And, of course, there is a massive trust issue with Mailchimp now, where there was none really before. It’s hard to give your backing to a company that has screwed its users in such a dramatic fashion.
What Should You Do?
Given all the above, here are my recommendations for New users, Free users, legacy Pay as You Go users, and legacy Monthly users.
I think New users should stay away from Mailchimp unless they reverse these changes — which I doubt will happen. So New users should look for alternatives. You’ll get info on some of those below.
Same goes for Free users. They may have a little breathing time until they hit that 2,000 Audience total limit, but Free users should start planning ahead and looking at other services.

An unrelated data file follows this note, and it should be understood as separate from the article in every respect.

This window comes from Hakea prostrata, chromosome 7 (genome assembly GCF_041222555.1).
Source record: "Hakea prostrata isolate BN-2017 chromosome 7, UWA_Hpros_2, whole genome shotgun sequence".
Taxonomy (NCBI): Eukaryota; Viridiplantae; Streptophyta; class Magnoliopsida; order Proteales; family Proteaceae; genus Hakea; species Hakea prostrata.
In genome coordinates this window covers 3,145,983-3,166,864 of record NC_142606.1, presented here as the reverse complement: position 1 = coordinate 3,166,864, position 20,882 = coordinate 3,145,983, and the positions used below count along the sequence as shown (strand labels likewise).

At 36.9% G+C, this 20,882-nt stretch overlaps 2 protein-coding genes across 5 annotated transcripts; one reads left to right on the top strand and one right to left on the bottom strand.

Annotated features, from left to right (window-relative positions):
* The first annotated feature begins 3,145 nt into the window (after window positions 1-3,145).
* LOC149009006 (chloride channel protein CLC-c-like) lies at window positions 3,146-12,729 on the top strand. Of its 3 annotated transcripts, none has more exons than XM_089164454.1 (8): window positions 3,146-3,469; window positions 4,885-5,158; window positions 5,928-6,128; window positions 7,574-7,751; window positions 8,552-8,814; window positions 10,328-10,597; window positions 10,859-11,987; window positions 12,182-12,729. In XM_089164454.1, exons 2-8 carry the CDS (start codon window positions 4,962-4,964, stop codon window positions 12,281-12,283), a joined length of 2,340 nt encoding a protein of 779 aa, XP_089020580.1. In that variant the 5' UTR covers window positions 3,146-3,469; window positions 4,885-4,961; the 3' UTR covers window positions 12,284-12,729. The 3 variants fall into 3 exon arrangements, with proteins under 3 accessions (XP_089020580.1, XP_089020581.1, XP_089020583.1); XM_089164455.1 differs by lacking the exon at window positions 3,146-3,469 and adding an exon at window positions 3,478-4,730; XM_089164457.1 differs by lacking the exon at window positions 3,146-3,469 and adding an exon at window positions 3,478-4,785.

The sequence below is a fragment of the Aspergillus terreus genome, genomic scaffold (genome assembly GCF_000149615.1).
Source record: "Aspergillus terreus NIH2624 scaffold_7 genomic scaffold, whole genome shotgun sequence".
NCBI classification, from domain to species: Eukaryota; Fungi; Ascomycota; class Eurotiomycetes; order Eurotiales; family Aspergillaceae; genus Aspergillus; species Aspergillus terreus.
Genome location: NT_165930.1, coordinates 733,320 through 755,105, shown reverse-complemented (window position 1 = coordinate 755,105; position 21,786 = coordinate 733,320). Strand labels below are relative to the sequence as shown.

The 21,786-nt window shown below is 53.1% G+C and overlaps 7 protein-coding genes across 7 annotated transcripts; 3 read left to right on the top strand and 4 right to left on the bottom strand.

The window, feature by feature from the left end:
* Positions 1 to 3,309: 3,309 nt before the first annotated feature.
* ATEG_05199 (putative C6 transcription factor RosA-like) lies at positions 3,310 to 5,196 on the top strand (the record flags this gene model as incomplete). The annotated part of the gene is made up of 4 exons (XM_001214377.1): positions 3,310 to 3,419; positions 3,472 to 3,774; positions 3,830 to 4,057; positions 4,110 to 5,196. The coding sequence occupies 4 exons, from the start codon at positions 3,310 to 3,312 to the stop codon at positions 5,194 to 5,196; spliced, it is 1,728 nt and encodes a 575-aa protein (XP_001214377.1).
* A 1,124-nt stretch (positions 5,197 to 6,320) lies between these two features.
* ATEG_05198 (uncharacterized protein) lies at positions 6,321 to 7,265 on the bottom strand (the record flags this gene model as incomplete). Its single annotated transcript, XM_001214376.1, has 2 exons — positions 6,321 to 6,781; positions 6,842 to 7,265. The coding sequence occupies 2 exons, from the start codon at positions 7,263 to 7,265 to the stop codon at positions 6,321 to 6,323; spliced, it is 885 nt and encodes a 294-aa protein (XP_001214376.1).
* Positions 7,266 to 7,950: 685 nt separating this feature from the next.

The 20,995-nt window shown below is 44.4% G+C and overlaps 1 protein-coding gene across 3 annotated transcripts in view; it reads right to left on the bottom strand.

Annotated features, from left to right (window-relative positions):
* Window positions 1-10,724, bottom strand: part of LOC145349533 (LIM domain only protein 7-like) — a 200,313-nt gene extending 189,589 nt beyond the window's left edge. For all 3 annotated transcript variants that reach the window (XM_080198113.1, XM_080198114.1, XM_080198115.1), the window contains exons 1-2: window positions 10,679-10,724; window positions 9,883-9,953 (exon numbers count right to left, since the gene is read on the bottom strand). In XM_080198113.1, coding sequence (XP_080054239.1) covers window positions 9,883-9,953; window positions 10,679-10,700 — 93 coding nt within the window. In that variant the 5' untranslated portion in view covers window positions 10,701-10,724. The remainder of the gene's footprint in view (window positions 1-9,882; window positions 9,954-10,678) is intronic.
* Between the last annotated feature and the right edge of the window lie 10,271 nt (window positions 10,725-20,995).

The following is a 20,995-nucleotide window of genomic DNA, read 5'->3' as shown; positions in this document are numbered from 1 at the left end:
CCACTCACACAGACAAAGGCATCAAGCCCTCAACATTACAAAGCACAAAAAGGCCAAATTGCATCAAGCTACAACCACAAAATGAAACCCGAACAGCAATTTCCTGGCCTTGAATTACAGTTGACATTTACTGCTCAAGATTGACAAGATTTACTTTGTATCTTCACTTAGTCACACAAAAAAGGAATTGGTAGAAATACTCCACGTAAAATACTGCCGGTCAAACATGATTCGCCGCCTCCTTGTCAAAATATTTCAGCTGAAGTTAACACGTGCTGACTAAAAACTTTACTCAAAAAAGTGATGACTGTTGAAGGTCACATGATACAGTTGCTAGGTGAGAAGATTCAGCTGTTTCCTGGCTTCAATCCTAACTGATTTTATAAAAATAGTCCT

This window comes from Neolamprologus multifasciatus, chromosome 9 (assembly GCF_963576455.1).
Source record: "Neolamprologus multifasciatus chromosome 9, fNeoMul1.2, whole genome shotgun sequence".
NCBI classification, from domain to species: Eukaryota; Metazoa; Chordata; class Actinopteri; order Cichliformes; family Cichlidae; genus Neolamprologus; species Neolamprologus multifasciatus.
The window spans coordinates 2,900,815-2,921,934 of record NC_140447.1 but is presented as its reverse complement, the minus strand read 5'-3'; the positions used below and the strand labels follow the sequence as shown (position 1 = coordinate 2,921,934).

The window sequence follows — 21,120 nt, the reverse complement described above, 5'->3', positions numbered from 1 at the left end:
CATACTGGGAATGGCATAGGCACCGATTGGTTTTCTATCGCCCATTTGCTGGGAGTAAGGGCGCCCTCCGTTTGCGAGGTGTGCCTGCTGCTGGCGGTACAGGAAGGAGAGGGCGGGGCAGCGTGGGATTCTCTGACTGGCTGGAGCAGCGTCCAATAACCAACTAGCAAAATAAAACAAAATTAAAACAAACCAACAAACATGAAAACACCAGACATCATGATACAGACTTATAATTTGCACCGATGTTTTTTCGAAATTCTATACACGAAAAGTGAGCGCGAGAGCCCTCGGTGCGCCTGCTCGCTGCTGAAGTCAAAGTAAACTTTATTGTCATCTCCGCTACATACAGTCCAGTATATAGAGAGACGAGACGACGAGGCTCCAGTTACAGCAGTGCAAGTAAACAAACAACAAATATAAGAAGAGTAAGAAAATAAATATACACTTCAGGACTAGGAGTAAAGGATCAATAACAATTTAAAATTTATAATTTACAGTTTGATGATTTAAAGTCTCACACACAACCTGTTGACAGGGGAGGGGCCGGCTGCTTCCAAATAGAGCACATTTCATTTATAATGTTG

The same also goes for Pay As You Go users. The situation is a little more complicated for them, depending on how many credits they have purchased. Those with significant credits may wish to interface with Mailchimp’s billing department to see what options are available in terms of converting to Monthly plan credit. But, in general, my recommendation is that Pay As You Go users should look for alternatives so they are ready when their credits are used up. It’s an open question whether Mailchimp is planning to phase out Pay As You Go altogether at some point — it could explain why credits suddenly have a 12-month shelf life.
The situation is more nuanced again for legacy users on a paid Monthly plan (which includes me). For the moment, we seem to be spared the new pricing regime. It’s notable that Mailchimp were reasonably quick to respond to my other questions yesterday, but pointedly refused to give any guarantees that legacy Monthly users wouldn’t eventually be subject to the new pricing system at a later point, despite numerous opportunities to do so.